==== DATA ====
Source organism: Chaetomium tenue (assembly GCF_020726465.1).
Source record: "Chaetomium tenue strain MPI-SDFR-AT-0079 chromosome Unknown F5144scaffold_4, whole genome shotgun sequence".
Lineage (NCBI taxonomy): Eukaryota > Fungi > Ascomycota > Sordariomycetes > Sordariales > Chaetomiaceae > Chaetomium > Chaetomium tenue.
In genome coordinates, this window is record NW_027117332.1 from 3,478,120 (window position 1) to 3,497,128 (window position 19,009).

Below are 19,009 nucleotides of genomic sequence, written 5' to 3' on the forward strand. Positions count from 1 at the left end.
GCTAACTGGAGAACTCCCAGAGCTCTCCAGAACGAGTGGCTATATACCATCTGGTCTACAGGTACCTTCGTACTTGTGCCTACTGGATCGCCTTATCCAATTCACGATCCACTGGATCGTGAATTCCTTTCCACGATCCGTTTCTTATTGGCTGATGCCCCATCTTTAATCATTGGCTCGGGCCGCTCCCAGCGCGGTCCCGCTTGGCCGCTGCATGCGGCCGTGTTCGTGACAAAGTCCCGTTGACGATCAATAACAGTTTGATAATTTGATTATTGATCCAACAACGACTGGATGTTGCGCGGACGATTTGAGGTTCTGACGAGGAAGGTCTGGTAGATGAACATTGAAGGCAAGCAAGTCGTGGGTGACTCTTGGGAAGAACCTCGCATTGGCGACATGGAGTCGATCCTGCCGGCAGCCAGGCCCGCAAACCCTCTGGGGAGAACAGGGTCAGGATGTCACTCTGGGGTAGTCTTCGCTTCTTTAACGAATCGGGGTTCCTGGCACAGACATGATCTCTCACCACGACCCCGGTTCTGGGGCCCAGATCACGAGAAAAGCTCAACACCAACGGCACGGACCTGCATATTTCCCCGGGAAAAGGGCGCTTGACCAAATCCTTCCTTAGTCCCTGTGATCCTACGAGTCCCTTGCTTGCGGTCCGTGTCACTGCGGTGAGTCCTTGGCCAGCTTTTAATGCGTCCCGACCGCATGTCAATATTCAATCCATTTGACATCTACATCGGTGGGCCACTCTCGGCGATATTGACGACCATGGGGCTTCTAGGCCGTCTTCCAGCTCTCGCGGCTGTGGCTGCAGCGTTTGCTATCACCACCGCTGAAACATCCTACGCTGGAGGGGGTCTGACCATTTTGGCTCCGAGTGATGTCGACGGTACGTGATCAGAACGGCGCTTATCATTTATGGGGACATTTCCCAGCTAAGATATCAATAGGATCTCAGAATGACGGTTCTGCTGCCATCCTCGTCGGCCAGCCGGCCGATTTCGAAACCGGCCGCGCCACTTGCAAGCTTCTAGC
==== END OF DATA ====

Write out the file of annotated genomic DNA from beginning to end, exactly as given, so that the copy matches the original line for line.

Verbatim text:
Source organism: Chaetomium tenue (assembly GCF_020726465.1).
Source record: "Chaetomium tenue strain MPI-SDFR-AT-0079 chromosome Unknown F5144scaffold_4, whole genome shotgun sequence".
Lineage (NCBI taxonomy): Eukaryota > Fungi > Ascomycota > Sordariomycetes > Sordariales > Chaetomiaceae > Chaetomium > Chaetomium tenue.
In genome coordinates, this window is record NW_027117332.1 from 3,478,120 (window position 1) to 3,497,128 (window position 19,009).

Below are 19,009 nucleotides of genomic sequence, written 5' to 3' on the forward strand. Positions count from 1 at the left end.
GCTAACTGGAGAACTCCCAGAGCTCTCCAGAACGAGTGGCTATATACCATCTGGTCTACAGGTACCTTCGTACTTGTGCCTACTGGATCGCCTTATCCAATTCACGATCCACTGGATCGTGAATTCCTTTCCACGATCCGTTTCTTATTGGCTGATGCCCCATCTTTAATCATTGGCTCGGGCCGCTCCCAGCGCGGTCCCGCTTGGCCGCTGCATGCGGCCGTGTTCGTGACAAAGTCCCGTTGACGATCAATAACAGTTTGATAATTTGATTATTGATCCAACAACGACTGGATGTTGCGCGGACGATTTGAGGTTCTGACGAGGAAGGTCTGGTAGATGAACATTGAAGGCAAGCAAGTCGTGGGTGACTCTTGGGAAGAACCTCGCATTGGCGACATGGAGTCGATCCTGCCGGCAGCCAGGCCCGCAAACCCTCTGGGGAGAACAGGGTCAGGATGTCACTCTGGGGTAGTCTTCGCTTCTTTAACGAATCGGGGTTCCTGGCACAGACATGATCTCTCACCACGACCCCGGTTCTGGGGCCCAGATCACGAGAAAAGCTCAACACCAACGGCACGGACCTGCATATTTCCCCGGGAAAAGGGCGCTTGACCAAATCCTTCCTTAGTCCCTGTGATCCTACGAGTCCCTTGCTTGCGGTCCGTGTCACTGCGGTGAGTCCTTGGCCAGCTTTTAATGCGTCCCGACCGCATGTCAATATTCAATCCATTTGACATCTACATCGGTGGGCCACTCTCGGCGATATTGACGACCATGGGGCTTCTAGGCCGTCTTCCAGCTCTCGCGGCTGTGGCTGCAGCGTTTGCTATCACCACCGCTGAAACATCCTACGCTGGAGGGGGTCTGACCATTTTGGCTCCGAGTGATGTCGACGGTACGTGATCAGAACGGCGCTTATCATTTATGGGGACATTTCCCAGCTAAGATATCAATAGGATCTCAGAATGACGGTTCTGCTGCCATCCTCGTCGGCCAGCCGGCCGATTTCGAAACCGGCCGCGCCACTTGCAAGCTTCTAGC